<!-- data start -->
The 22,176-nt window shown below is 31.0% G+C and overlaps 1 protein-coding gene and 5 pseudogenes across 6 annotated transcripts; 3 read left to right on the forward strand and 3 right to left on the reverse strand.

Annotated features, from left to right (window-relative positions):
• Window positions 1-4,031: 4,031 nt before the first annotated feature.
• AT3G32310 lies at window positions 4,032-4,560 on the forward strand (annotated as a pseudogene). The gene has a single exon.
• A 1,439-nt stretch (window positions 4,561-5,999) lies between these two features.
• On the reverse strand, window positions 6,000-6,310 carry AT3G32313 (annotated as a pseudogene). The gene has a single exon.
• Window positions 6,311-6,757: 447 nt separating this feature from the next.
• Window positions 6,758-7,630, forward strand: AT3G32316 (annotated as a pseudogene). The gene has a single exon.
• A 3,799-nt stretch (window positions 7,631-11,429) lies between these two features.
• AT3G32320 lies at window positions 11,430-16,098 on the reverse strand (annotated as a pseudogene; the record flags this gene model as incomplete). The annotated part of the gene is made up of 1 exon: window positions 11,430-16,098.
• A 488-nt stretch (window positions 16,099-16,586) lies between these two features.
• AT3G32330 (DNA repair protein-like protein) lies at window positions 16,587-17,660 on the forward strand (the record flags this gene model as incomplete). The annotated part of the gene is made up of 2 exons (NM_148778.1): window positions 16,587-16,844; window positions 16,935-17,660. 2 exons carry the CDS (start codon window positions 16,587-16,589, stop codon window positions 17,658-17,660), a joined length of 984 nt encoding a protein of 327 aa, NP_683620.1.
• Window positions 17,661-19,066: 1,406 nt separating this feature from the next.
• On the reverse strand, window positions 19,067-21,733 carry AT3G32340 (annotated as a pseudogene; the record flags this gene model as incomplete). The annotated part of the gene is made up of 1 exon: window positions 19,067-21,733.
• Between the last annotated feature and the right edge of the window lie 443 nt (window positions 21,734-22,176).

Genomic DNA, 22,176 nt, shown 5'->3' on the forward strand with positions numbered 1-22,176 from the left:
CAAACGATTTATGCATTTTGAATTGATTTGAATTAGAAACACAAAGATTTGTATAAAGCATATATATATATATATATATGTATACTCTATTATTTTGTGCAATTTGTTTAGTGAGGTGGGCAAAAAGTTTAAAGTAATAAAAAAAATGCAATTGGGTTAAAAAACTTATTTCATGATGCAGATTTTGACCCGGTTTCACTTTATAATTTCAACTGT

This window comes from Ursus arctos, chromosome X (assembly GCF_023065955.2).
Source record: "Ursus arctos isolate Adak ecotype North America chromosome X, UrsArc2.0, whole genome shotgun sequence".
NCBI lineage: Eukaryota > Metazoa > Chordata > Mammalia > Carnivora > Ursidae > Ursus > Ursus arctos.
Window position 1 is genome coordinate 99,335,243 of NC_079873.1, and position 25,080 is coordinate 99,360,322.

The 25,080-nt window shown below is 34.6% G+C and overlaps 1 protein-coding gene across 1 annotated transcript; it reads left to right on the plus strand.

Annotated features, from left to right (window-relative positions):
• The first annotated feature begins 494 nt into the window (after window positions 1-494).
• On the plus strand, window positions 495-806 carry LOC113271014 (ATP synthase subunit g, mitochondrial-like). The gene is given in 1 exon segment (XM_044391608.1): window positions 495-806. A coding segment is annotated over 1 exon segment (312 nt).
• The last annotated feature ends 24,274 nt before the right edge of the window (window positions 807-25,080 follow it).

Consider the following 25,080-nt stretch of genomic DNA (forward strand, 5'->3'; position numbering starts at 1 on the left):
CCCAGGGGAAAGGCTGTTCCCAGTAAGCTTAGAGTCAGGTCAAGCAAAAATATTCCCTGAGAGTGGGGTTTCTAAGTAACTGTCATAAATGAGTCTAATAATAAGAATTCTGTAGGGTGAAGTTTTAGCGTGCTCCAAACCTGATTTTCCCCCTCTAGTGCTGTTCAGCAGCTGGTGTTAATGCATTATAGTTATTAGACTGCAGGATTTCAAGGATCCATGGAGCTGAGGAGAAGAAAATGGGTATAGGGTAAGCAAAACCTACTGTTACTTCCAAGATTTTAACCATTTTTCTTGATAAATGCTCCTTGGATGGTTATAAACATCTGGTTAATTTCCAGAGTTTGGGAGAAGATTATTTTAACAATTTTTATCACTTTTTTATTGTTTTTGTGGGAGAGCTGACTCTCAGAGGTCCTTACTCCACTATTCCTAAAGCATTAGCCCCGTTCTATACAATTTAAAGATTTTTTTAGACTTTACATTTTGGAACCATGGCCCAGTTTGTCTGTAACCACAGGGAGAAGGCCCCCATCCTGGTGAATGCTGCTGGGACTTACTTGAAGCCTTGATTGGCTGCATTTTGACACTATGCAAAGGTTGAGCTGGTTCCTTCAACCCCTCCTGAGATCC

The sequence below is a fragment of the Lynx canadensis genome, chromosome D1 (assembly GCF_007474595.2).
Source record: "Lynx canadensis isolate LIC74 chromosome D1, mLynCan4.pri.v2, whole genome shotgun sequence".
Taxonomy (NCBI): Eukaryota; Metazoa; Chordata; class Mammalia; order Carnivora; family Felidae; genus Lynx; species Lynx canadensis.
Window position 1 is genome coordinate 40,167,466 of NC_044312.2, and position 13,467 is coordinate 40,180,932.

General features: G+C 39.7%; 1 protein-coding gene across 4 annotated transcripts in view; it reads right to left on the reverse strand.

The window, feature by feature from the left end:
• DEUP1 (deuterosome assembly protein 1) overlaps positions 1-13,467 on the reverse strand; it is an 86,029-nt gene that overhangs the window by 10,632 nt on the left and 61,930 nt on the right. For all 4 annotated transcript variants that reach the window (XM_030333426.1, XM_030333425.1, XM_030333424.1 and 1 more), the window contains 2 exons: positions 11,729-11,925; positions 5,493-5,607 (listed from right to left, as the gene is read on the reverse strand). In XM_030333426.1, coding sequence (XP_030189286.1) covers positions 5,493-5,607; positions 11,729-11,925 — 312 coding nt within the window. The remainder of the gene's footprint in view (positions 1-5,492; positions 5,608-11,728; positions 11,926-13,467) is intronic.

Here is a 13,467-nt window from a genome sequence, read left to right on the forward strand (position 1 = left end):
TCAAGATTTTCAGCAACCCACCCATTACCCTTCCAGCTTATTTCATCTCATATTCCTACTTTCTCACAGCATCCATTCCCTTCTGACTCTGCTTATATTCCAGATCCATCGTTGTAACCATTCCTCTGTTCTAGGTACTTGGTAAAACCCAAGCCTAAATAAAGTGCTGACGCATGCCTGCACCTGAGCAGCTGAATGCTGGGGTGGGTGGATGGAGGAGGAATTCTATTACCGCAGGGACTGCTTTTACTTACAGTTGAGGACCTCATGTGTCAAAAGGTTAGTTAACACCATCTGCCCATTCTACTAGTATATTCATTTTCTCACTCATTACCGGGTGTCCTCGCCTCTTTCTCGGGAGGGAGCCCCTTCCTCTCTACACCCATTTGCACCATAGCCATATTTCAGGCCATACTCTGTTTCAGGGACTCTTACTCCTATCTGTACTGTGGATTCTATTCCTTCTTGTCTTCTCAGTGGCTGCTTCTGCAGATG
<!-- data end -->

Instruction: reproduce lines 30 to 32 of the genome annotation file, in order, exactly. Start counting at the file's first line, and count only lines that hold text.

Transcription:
Source record: "Lynx canadensis isolate LIC74 chromosome D1, mLynCan4.pri.v2, whole genome shotgun sequence".
Taxonomy (NCBI): Eukaryota; Metazoa; Chordata; class Mammalia; order Carnivora; family Felidae; genus Lynx; species Lynx canadensis.
Window position 1 is genome coordinate 40,167,466 of NC_044312.2, and position 13,467 is coordinate 40,180,932.